Timothy Rose, Vitanova’s creative director, also embarked on the journey to meet the Shuar. “It was a chance to actually see firsthand the community and the effects of the program.” says Rose. “We got an opportunity to research new, exciting botanicals as well as meet the indigenous knowledge-keepers themselves. We have a commitment to our customers to be on top of new discoveries and work toward preserving what is out there.”

“The natural landscapes and vegetation were some of the most beautiful I’ve ever seen in my life,” adds Vitanova CEO, Kamal El-Wattar. “Most moving was to be a witness as the elders shared their love of nature and their botanical remedies for various maladies.”

Vitanova is engaging with the world’s leading linguists, anthropologists and indigenous communities to preserve life-saving plant species and the knowledge about those plants––both of which dramatically affect all of humanity.

Archeological studies have discovered that the practice of herbal medicine dates as far back as 8,000 years ago in China, and written records about medicinal plants date back at least 5,000 years to the Sumerians, who used plants such as laurel, caraway and thyme as medicine.1,2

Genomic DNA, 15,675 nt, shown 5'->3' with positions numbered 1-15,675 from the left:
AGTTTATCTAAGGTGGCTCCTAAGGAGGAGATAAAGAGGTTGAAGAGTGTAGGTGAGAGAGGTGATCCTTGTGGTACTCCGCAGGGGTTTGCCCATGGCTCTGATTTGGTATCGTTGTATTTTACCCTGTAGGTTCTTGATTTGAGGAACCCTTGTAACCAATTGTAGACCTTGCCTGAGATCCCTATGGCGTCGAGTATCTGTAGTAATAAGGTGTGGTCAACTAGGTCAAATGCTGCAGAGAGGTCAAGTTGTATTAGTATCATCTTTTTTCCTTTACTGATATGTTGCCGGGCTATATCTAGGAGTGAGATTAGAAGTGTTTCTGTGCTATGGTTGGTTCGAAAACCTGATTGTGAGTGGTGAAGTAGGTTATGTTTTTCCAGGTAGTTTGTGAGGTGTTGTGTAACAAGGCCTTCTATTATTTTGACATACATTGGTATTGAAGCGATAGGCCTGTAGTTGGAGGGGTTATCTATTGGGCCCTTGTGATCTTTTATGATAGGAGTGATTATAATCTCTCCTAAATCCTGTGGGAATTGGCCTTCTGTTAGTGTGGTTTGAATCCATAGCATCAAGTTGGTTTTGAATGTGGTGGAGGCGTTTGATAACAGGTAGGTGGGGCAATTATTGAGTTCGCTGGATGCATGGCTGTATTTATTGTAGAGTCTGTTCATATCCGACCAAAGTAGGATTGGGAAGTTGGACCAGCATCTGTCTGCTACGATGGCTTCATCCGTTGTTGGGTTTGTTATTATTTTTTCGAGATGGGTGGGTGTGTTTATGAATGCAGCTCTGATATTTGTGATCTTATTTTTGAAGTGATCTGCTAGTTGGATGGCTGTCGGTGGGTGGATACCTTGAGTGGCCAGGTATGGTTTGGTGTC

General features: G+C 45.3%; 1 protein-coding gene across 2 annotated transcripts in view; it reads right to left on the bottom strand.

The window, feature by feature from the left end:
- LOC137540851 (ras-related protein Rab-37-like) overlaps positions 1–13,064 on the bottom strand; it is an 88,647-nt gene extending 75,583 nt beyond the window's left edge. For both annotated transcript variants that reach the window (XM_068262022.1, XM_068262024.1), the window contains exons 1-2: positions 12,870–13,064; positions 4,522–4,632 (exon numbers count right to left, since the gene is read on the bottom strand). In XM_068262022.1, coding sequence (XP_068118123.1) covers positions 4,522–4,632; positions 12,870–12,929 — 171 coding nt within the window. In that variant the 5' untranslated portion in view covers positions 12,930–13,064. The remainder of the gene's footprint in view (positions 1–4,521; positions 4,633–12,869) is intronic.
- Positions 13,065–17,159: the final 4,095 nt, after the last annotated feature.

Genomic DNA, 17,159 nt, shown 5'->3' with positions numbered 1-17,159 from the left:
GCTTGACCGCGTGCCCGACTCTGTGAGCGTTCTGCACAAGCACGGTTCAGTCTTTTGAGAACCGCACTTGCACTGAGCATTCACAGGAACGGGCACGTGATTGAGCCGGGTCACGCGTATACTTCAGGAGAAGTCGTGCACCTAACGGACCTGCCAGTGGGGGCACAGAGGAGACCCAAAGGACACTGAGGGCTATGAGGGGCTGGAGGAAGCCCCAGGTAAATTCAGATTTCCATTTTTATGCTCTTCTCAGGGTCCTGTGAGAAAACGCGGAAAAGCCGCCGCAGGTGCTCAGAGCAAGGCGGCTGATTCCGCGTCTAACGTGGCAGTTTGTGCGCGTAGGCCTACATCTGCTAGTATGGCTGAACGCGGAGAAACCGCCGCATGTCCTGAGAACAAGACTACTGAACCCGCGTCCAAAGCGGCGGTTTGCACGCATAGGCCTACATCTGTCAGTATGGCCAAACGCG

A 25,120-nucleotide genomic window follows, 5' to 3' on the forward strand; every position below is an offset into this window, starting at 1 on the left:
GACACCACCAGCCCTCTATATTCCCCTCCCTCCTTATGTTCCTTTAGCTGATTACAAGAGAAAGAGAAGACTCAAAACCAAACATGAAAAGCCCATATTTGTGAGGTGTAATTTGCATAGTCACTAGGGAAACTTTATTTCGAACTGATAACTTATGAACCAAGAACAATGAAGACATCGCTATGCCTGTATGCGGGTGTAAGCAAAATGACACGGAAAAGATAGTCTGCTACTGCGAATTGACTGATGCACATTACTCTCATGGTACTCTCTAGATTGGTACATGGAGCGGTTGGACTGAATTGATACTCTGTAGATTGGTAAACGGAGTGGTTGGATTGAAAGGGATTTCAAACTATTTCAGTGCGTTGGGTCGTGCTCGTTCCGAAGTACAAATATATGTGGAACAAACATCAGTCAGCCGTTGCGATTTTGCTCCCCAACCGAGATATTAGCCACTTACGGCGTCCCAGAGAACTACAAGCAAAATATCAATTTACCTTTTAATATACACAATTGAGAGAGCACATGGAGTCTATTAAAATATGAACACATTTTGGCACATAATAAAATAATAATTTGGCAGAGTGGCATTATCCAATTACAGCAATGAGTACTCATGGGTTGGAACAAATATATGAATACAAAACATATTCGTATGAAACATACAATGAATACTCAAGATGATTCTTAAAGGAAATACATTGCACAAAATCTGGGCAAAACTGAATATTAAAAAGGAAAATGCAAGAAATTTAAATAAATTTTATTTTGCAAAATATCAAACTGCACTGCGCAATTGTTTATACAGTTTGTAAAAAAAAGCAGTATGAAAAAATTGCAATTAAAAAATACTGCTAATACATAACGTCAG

Today, global pharmaceutical companies are looking to plants as a potential source of new drug candidates.2,3,4,5,6 According to the Center for Biological Diversity, of the top 150 prescription drugs in the United States, at least 118 are made from natural sources––and some of the drugs are life-saving. A child suffering from leukemia in 1960 faced a 10 percent chance of remission. By 1997, the likelihood of remission had been increased to 95 percent, thanks to two drugs derived from a wild plant native to Madagascar.

Without thriving languages, however, the information about these plant medicines might be lost. The Endangered Languages Project is another organization that’s getting the word out about the topic. “With every language that dies, we lose an enormous cultural heritage; the understanding of how humans relate to the world around us; scientific, medical and botanical knowledge; and most important, we lose the expression of communities’ humor, love and life.”

Vitanova’s botanical knowledge liaison, linguistics Professor Maurizio Gnerre, discusses the impact the Paying Forward program has had on the Shuar community. “With the support of Vitanova, we’ve put children together with elders and created a special school for the kids to learn their own language and interact with nature.”